New computing metaphors for AI co-created tools
Requirements for a new post-app computing metaphor
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See this earlier post for context:
There will be infinitely many “apps” and so a lot of the current metaphors break. Both for organizing tools and for organizing data.
Today’s means of building applications and their distribution mechanisms means developers are solving for the lowest common denominator for some sweet spots of audience sizes: The service has to remain simple enough to be widely usable, yet powerful enough to be useful.
With AI-created tools that equation disappears and we can reach for other extremes:
Extremely simple UIs for a very specific, tailored task, e.g. very quickly writing messages to your spouse, maybe even two: One for logistics and one for sweetly saying “I'm thinking of you”. (This is also a good example for a tool that is co-created by two people and AI)
Or powerful but complex UIs tailored to one specific workflow, e.g. not Photoshop, but a tool for a specific process of retouching food photography for high end Japanese restaurants. That tool would have a very steep learning curve, but it doesn’t matter, as it’s just for exactly one user, who created this – and keeps evolving it – over time. (This already happens today in e.g. investment banking where making a particular trader faster is worth assigning someone to improve just that one person’s tool – Imagine this, but for everyone)
Many of these tools are collaborative, forming social spaces. Many aren’t just about efficiency, but about doing something that is meaningful to oneself or a group. Today these live in services, and often – informally – across a few services. This can now be inverted and this forms a new class of entities to manage.
So we need a new way to manage these new kinds of tools and spaces and anything in between.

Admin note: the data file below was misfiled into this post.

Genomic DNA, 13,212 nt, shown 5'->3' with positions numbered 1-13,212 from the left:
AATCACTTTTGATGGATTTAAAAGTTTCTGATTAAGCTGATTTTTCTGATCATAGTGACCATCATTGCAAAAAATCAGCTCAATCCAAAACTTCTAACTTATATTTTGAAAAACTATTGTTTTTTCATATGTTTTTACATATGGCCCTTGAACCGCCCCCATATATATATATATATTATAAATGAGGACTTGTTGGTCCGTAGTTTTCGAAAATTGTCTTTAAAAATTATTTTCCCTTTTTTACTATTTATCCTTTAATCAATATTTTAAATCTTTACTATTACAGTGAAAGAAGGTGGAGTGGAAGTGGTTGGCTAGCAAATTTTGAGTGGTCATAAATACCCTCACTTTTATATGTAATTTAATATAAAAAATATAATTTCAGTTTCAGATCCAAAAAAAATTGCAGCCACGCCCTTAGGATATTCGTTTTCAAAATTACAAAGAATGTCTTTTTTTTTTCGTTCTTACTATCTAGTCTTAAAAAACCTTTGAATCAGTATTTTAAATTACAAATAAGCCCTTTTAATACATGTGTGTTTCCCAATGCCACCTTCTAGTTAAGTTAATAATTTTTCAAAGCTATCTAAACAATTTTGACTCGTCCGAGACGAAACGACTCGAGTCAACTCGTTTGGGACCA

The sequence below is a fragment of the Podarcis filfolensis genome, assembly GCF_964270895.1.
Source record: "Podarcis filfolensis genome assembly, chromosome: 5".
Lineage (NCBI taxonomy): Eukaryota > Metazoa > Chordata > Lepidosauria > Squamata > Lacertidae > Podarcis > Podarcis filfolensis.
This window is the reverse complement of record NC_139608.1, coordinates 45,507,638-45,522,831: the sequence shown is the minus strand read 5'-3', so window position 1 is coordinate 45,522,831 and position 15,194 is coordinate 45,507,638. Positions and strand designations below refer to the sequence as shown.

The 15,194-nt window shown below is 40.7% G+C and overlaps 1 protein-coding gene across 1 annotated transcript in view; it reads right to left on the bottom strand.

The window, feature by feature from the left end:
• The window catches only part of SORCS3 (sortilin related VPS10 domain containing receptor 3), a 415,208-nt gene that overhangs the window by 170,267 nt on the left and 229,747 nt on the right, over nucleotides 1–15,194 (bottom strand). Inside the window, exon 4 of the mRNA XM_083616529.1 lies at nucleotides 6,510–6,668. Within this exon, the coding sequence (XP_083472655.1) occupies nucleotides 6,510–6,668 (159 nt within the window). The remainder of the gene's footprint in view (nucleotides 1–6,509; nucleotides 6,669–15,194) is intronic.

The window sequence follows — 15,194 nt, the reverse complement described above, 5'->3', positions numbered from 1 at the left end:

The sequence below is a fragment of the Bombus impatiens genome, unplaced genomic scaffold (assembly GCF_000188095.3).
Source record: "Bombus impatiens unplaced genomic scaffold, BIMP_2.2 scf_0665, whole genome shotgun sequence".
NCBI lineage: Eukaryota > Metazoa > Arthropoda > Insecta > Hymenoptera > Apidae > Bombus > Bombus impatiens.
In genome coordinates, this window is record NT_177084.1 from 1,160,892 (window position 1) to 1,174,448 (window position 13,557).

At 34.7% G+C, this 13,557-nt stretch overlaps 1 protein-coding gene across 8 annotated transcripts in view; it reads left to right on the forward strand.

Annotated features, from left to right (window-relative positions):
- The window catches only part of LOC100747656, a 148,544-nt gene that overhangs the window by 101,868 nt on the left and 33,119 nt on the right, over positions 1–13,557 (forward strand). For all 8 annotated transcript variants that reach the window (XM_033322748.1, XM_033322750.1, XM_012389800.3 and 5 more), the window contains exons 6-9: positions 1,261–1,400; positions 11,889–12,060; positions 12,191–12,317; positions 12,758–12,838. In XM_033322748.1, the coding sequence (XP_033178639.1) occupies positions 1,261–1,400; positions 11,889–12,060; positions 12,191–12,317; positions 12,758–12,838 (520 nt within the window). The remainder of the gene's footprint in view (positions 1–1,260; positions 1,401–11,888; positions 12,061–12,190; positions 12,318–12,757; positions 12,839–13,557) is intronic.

Natural language interaction with the system AI is one option, especially for interrogating and changing the tools, but by far not the only option. Common tasks could still be buttons in a launcher UI. And external events – actions by collaborators or maybe the physical environment a user walks into – will trigger experiences to start or resurface. Where screens are available, the platform part of the experience will not resemble a chatbot UI.
AI will be part of the lower layers of the platform, effectively experienced as part of the platform UI.
Tools are a mix of AI and more classic code (whether written by AIs for humans). As they are introspectable by AI, they might contain specialized AIs that guide their generation and adaptation for specific domains or aspects – maybe one optimized for effective data visualizations, or one for a particular UI style the user likes. The system-level UI just helps bootstrap into this.
The system metaphors are much more organized around tasks, data and relationships; not apps and services. And managing those is of course an AI-task as well, in many cases themselves expressed as emergent tools.
Identity builds up across collaboration experiences. "This is the same Amy that shared the landscaping proposal yesterday" and the ability to connect to identities as atoms. Traditional identity providers and future self-sovereign ones are more about global namespaces and recovery mechanisms. Profiles are interactive tools published by others, maybe with their preferred way of doing things:
People and companies can shape how they are experienced, e.g. a default tool on how to buy from them, that a user's system AI potentially adapts to its user's needs and context.
Across all of that, users are in control of their data and how it is used. These tools work for users, which comes with a big shift in power balances with companies, and of course with trusting your AIs. Traditional permissions are not only too burdensome, they make no sense for AI created tools. We need new, effective ways to manage this, and it'll be data centric (vs service centric) and involve both AI assistance and delegating to trusted parties. This then opens the door for wider participation in governance.